–   Separation – When the collarbone gets pushed out of its designated spot, people develop a bump on the top section of their shoulder. The injury has affected the joint where the shoulder blade and collarbone come together, causing pain and discomfort.

–   Dislocation – If the top of the arm pops out of the socket, the shoulder feels weak and in pain. Depending on the severity of the dislocation, there could also be some bruising, numbness, and swelling. 

Other conditions could also lead to pain in the shoulder, such as osteoarthritis, rheumatoid arthritis, tendinitis, and bone spurs. At times, the shoulder could hurt when nothing is wrong with it. This could indicate other issues, such as problems with the liver, gallbladder, or another organ. 

To know what’s causing the problem, talk to a specialist. They will do a physical exam to observe any structural abnormalities that might have led to the pain. And rule out any ailments that may or may not be causing the problem.


The treatment you use will vary based on what’s causing the problem. For broken bones, separation, and dislocation, it’s critical to have a doctor treat the affected spot. On the other hand, the unbearable shoulder pain can’t be managed with at-home treatment, especially when the shoulder should be returned to its correct position for it to heal.

The doctor can suggest ice or heat therapy, rest, and pain medicine for other, more common problems. Options such as ibuprofen and aspirin can curb aches and swelling. When the shoulder doesn’t improve with adequate treatment, the doctor could use anti-inflammatory medicine (corticosteroid) to alleviate the shoulder pain and swelling.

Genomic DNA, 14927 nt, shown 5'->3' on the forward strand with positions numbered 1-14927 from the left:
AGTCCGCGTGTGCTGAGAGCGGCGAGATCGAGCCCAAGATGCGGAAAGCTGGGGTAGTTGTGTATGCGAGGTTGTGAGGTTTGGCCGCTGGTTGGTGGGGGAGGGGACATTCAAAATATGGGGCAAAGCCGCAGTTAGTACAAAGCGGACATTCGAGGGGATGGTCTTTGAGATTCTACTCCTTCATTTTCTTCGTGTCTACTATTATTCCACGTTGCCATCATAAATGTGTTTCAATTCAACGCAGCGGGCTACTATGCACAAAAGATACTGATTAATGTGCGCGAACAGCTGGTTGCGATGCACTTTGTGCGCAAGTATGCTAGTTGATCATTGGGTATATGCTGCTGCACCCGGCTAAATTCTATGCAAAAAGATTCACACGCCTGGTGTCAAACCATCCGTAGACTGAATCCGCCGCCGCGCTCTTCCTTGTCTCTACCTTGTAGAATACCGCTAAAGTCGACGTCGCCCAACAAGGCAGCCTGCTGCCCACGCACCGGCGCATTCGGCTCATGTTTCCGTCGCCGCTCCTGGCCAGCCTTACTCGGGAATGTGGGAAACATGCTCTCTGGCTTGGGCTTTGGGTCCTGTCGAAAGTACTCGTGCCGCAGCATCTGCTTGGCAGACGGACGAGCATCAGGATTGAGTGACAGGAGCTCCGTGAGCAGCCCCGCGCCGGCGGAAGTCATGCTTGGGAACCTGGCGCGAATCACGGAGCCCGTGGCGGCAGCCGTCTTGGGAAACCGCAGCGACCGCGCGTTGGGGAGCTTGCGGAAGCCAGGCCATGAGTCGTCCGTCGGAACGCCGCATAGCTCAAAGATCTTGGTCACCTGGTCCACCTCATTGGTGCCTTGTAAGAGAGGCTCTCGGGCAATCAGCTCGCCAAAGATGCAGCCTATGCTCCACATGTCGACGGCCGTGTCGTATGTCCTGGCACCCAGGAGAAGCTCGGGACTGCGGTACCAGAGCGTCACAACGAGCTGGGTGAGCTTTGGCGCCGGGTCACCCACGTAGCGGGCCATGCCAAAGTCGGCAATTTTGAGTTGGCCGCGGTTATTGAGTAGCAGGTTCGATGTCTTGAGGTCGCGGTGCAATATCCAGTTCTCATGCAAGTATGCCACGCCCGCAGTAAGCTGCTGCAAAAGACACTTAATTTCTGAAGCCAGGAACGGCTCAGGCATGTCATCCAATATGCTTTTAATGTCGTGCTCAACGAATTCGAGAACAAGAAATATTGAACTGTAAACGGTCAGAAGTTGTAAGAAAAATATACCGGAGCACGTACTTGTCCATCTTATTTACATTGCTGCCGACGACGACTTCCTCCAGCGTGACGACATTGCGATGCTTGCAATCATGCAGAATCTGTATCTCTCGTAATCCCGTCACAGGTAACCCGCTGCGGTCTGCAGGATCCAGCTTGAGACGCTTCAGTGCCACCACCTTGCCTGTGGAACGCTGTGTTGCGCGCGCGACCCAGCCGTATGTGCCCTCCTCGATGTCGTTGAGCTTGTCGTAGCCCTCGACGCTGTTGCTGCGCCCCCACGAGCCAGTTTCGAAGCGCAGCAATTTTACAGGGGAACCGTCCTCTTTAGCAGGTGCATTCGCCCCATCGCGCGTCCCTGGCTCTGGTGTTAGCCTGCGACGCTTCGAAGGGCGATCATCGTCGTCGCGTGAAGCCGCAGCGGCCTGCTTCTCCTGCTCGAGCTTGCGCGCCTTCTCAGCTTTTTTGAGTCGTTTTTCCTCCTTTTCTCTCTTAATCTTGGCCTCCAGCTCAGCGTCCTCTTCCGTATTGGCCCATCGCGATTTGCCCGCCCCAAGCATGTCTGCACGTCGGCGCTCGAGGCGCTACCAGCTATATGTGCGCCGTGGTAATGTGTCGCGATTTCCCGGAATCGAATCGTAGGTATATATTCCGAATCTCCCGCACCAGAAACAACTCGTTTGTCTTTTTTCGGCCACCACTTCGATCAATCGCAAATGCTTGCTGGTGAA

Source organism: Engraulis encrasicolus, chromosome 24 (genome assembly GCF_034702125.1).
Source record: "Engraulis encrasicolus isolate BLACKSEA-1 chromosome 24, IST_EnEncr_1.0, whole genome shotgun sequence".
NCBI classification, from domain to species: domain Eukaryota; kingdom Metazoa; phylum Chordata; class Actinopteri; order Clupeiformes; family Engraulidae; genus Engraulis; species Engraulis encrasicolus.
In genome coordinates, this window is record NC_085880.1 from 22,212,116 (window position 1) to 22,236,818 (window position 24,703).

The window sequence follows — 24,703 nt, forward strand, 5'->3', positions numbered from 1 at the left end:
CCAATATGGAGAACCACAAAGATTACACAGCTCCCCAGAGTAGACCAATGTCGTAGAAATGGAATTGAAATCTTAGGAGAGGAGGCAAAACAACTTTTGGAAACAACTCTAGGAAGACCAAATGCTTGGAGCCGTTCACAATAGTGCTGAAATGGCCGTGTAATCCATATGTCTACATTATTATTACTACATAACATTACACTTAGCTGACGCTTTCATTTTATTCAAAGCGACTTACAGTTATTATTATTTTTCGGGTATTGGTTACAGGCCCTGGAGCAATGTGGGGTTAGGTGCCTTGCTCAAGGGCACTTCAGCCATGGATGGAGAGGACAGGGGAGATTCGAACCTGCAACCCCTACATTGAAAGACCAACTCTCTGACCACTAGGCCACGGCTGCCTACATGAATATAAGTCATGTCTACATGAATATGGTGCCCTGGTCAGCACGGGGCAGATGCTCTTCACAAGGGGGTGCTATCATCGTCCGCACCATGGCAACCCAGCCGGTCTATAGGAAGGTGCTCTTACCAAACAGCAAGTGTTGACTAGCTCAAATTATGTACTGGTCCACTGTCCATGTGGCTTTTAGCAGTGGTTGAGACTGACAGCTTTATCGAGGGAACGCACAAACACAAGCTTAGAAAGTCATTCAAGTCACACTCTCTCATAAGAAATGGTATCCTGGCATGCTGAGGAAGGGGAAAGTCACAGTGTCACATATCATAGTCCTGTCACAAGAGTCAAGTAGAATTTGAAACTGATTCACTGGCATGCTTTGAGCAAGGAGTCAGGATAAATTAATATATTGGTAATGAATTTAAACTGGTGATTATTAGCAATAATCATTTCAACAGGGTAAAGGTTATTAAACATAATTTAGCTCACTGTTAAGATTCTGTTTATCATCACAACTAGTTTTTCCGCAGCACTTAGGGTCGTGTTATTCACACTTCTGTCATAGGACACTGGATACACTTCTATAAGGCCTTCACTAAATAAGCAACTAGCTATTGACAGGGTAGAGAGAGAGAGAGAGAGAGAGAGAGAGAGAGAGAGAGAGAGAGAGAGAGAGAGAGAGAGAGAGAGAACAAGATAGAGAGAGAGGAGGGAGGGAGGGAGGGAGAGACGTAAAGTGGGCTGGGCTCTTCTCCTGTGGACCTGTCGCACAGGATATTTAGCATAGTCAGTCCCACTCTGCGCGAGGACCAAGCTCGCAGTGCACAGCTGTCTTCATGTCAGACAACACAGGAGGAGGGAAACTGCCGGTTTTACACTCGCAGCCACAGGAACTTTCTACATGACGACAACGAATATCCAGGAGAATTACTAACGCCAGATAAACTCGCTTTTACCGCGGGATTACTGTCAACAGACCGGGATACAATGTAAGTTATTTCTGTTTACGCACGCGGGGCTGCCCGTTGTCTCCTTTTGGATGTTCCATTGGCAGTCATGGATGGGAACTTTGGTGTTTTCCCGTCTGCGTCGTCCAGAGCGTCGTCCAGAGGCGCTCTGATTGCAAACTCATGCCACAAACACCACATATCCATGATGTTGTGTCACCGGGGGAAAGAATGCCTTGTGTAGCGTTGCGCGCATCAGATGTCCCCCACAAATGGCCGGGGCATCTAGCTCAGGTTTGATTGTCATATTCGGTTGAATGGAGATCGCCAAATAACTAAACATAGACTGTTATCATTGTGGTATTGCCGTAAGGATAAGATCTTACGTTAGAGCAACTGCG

For more severe shoulder issues, surgery may be necessary. But, this can only be decided by a healthcare practitioner. Doctors suggest a good balance between exercise and physical activity to incorporate preventive strategies. 

Exercises for Shoulder Pain

It’s essential to add physical activity and sufficient rest throughout the healing process. Some exercises intend to curb the pain and better the shoulder’s structures in tip-top shape. Strengthening and stretching shoulder pain exercises are an excellent way to start.

–   Pendulum exercise – Stand near a sturdy surface or a chair. Position the healthy hand on the chair and let the other hang down. Swing that arm with care forward and backward. Maintain circular swinging motions. Repeat around five times, twice a day. 

–   Arm stretch – Take a comfortable position with the back on the floor. Raise the arms over the head as further as possible and hold for 5 seconds. Relax and repeat ten times. This stretch is meant to alleviate some mild shoulder problems.

–   Shoulder stretch – Stand upright and raise the shoulders. Hold this position for 5 seconds. Then squeeze the shoulder blades and repeat. Pull them downward, as if you are making a circular motion, and hold for another 5 seconds. Do the same thing ten times.

Does COVID Cause Shoulder Pain?

In some cases, severe arm and shoulder problems can occur after recovering from COVID. Mainly in patients who stayed in the hospital for an extended period. The shoulder aches can be accompanied by numbness, stiffness, and muscle weakness. But, it can vary from person to another.

When Should I Be Concerned About Shoulder Pain?

If you recently got injured or have sudden crushing pain or pressure in the shoulder, contact the medical emergency department, particularly if this pain is running from the chest to the neck, arm, and jaw.